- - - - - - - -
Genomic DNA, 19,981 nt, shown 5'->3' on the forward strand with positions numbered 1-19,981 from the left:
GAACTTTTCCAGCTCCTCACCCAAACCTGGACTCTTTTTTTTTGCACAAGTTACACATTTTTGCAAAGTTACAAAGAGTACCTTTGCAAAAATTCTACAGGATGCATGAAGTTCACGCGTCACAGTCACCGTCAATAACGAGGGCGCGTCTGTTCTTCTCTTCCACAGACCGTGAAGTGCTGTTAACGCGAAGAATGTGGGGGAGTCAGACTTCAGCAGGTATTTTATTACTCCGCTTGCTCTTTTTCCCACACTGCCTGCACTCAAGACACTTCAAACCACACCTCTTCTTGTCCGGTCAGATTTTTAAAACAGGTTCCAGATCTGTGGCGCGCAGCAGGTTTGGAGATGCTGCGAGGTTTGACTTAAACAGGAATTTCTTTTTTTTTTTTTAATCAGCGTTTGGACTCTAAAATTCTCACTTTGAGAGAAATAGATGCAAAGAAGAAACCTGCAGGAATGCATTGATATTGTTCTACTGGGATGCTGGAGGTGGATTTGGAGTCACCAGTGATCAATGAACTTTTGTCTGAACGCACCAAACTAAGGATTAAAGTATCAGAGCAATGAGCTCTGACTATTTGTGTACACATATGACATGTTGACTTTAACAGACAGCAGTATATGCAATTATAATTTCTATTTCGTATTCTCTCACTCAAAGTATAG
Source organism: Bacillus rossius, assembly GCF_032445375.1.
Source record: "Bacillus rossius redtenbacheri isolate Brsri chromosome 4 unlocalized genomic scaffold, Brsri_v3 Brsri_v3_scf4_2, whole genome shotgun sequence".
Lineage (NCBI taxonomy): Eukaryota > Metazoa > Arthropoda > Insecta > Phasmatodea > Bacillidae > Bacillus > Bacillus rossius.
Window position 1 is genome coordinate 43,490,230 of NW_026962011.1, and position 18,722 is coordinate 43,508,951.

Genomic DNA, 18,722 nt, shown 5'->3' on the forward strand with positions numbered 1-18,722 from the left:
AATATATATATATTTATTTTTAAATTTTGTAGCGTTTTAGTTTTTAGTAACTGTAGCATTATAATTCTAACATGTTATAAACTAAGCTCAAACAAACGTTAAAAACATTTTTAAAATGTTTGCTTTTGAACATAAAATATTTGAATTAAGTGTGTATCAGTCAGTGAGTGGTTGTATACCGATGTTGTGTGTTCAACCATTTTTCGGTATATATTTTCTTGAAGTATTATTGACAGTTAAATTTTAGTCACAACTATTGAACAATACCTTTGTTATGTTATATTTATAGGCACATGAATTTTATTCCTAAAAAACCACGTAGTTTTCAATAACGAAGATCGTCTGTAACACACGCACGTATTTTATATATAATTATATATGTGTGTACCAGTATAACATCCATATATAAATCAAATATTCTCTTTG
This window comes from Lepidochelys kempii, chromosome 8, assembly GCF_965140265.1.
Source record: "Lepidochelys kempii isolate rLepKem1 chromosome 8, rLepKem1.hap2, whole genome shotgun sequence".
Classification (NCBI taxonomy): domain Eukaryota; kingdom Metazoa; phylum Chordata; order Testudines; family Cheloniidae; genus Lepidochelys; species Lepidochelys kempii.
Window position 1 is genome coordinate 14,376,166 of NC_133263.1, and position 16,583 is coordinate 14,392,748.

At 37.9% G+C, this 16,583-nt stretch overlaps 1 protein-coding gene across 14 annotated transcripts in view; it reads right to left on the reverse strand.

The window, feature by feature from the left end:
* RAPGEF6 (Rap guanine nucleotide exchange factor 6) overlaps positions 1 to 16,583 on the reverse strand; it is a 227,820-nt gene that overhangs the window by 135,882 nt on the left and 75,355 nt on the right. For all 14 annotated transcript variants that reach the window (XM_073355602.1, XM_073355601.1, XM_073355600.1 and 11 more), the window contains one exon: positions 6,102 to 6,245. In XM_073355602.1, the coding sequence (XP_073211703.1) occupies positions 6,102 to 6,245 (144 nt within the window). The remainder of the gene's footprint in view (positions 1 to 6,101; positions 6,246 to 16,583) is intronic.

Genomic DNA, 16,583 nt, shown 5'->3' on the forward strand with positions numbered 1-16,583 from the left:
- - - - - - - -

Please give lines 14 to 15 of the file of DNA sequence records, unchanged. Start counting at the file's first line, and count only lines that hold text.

The window, feature by feature from the left end:
* RAPGEF6 (Rap guanine nucleotide exchange factor 6) overlaps positions 1 to 16,583 on the reverse strand; it is a 227,820-nt gene that overhangs the window by 135,882 nt on the left and 75,355 nt on the right. For all 14 annotated transcript variants that reach the window (XM_073355602.1, XM_073355601.1, XM_073355600.1 and 11 more), the window contains one exon: positions 6,102 to 6,245. In XM_073355602.1, the coding sequence (XP_073211703.1) occupies positions 6,102 to 6,245 (144 nt within the window). The remainder of the gene's footprint in view (positions 1 to 6,101; positions 6,246 to 16,583) is intronic.